Dictionary > English Dictionary > Definition, synonym and antonym of meter
Meaning of meter by Wiktionary Dictionary

meter


    Alternative forms

    Etymology

    From French mètre, from Ancient Greek μέτρον ( metron, “measure” )

    Pronunciation

    • IPA: /ˈmiːtə( ɻ )/
    • Rhymes: -iːtə( r )

    Noun

    meter ( plural: meters )

    1. ( always meter ) A device that measures things .
    2. A parking meter .
    3. ( 主にUS, elsewhere metre ) The base unit of length in the International System of Units ( SI ), equal to the distance light will travel in a vacuum in 1/299792458 second .
    4. ( music ) an increment of music; the overall rhythm; particularly, the number of beats in a measure .
    5. ( prosody ) The rhythm pattern in a poem .

    Anagrams


    -meter

    By Wiktionary ( 2012/06/29 00:29 UTC Version )

    Alternative forms

    • -metre

    Etymology

    From Ancient Greek μέτρον ( metron, “measure” ) .

    Suffix

    -meter

    1. Used to form the names of measuring devices .

    Usage notes

    Words with the suffix -meter always has a primary stress on the antepenultimate syllable: barometer, speedometer, tachometer, etc. Words derived from meter with a prefix usually have a primary stress on the first syllable: centimeter, millimeter, etc .

    Derived terms

    See also

    • -metre


Explanation of meter by Wordnet Dictionary

meter


    Verb
    1. measure with a meter

    2. meter the flow of water
    3. stamp with a meter indicating the postage

    4. meter the mail
    Noun
    1. any of various measuring instruments for measuring a quantity

    2. rhythm as given by division into parts of equal duration

    3. the accent in a metrical foot of verse

    4. the basic unit of length adopted under the Systeme International d'Unites ( approximately 1.094 yards )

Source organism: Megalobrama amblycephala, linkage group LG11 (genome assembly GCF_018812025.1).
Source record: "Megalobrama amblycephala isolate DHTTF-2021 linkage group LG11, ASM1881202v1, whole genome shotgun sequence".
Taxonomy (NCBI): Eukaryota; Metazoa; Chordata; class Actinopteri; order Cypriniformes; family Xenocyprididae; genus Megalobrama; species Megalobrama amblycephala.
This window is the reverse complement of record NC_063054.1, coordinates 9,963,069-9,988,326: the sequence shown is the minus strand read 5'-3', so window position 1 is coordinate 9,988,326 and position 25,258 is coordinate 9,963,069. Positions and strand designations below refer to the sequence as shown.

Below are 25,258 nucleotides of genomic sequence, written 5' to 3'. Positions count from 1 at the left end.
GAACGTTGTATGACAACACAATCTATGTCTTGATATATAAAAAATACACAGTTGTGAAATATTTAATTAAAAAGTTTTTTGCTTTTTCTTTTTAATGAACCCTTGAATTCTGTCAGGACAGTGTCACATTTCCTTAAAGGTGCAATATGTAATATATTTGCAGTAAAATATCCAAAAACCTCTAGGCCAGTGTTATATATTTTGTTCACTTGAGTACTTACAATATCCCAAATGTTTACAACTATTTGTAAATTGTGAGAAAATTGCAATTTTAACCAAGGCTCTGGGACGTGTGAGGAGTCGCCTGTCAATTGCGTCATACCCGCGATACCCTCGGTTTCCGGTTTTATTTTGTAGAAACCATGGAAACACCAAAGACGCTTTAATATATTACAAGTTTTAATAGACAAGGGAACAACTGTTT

Definition of meter by GCIDE Dictionary

    meter


    1. Meter n. [From Mete to measure.]
      1. One who, or that which, metes or measures. See Coal-meter.

      2. An instrument for measuring, and usually for recording automatically, the quantity measured.

      Dry meter, a gas meter having measuring chambers, with flexible walls, which expand and contract like bellows and measure the gas by filling and emptying. -- Wet meter, a gas meter in which the revolution of a chambered drum in water measures the gas passing through it.

    2. Meter, n. A line above or below a hanging net, to which the net is attached in order to strengthen it.

    3. Meter, Metre n. [OE. metre, F. mètre, L. metrum, fr. Gr. ; akin to Skr. mā to measure. See Mete to measure.]
      1. Rhythmical arrangement of syllables or words into verses, stanzas, strophes, etc.; poetical measure, depending on number, quantity, and accent of syllables; rhythm; measure; verse; also, any specific rhythmical arrangements; as, “the Horatian meters; a dactylic meter.”

      The only strict antithesis to prose is meter. Wordsworth.

      2. A poem. [Obs.] Robynson ( More's Utopia ).

      3. A measure of length, equal to 39.37 English inches, the standard of linear measure in the metric system of weights and measures. It was intended to be, and is very nearly, the ten millionth part of the distance from the equator to the north pole, as ascertained by actual measurement of an arc of a meridian. See Metric system, under Metric.

      Common meter ( Hymnol. ), four iambic verses, or lines, making a stanza, the first and third having each four feet, and the second and fourth each three feet; -- usually indicated by the initials C. M. -- Long meter ( Hymnol. ), iambic verses or lines of four feet each, four verses usually making a stanza; -- commonly indicated by the initials L. M. -- Short meter ( Hymnol. ), iambic verses or lines, the first, second, and fourth having each three feet, and the third four feet. The stanza usually consists of four lines, but is sometimes doubled. Short meter is indicated by the initials S. M.